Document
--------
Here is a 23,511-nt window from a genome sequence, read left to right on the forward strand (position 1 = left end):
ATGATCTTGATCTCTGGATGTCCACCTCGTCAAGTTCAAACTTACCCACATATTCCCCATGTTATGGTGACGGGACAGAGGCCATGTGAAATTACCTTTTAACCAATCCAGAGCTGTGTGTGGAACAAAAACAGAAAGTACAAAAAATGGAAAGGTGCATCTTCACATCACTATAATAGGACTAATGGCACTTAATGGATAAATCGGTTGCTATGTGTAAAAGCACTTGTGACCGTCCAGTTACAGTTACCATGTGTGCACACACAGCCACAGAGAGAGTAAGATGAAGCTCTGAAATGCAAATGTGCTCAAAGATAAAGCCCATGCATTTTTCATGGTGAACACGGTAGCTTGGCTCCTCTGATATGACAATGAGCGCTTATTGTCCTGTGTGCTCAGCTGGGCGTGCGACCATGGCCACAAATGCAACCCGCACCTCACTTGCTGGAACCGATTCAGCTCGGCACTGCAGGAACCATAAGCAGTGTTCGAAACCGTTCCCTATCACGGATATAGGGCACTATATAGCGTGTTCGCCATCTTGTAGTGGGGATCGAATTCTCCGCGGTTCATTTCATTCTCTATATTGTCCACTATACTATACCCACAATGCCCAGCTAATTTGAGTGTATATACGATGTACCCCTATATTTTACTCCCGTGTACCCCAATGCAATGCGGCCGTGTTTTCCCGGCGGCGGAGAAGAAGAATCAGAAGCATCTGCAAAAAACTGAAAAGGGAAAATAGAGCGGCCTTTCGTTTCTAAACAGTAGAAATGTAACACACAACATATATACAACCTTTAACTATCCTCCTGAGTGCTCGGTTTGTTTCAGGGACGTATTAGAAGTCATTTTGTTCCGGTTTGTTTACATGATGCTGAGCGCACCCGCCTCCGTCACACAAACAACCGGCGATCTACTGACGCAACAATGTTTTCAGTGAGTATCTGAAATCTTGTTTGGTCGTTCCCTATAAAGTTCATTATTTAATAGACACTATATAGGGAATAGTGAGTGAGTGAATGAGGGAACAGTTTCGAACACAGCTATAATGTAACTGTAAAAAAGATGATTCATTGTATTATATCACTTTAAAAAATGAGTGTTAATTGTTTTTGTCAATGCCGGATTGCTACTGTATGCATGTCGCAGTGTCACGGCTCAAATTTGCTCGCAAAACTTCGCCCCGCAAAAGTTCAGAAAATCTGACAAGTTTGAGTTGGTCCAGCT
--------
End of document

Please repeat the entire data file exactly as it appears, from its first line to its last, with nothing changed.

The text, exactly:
Here is a 23,511-nt window from a genome sequence, read left to right on the forward strand (position 1 = left end):
ATGATCTTGATCTCTGGATGTCCACCTCGTCAAGTTCAAACTTACCCACATATTCCCCATGTTATGGTGACGGGACAGAGGCCATGTGAAATTACCTTTTAACCAATCCAGAGCTGTGTGTGGAACAAAAACAGAAAGTACAAAAAATGGAAAGGTGCATCTTCACATCACTATAATAGGACTAATGGCACTTAATGGATAAATCGGTTGCTATGTGTAAAAGCACTTGTGACCGTCCAGTTACAGTTACCATGTGTGCACACACAGCCACAGAGAGAGTAAGATGAAGCTCTGAAATGCAAATGTGCTCAAAGATAAAGCCCATGCATTTTTCATGGTGAACACGGTAGCTTGGCTCCTCTGATATGACAATGAGCGCTTATTGTCCTGTGTGCTCAGCTGGGCGTGCGACCATGGCCACAAATGCAACCCGCACCTCACTTGCTGGAACCGATTCAGCTCGGCACTGCAGGAACCATAAGCAGTGTTCGAAACCGTTCCCTATCACGGATATAGGGCACTATATAGCGTGTTCGCCATCTTGTAGTGGGGATCGAATTCTCCGCGGTTCATTTCATTCTCTATATTGTCCACTATACTATACCCACAATGCCCAGCTAATTTGAGTGTATATACGATGTACCCCTATATTTTACTCCCGTGTACCCCAATGCAATGCGGCCGTGTTTTCCCGGCGGCGGAGAAGAAGAATCAGAAGCATCTGCAAAAAACTGAAAAGGGAAAATAGAGCGGCCTTTCGTTTCTAAACAGTAGAAATGTAACACACAACATATATACAACCTTTAACTATCCTCCTGAGTGCTCGGTTTGTTTCAGGGACGTATTAGAAGTCATTTTGTTCCGGTTTGTTTACATGATGCTGAGCGCACCCGCCTCCGTCACACAAACAACCGGCGATCTACTGACGCAACAATGTTTTCAGTGAGTATCTGAAATCTTGTTTGGTCGTTCCCTATAAAGTTCATTATTTAATAGACACTATATAGGGAATAGTGAGTGAGTGAATGAGGGAACAGTTTCGAACACAGCTATAATGTAACTGTAAAAAAGATGATTCATTGTATTATATCACTTTAAAAAATGAGTGTTAATTGTTTTTGTCAATGCCGGATTGCTACTGTATGCATGTCGCAGTGTCACGGCTCAAATTTGCTCGCAAAACTTCGCCCCGCAAAAGTTCAGAAAATCTGACAAGTTTGAGTTGGTCCAGCT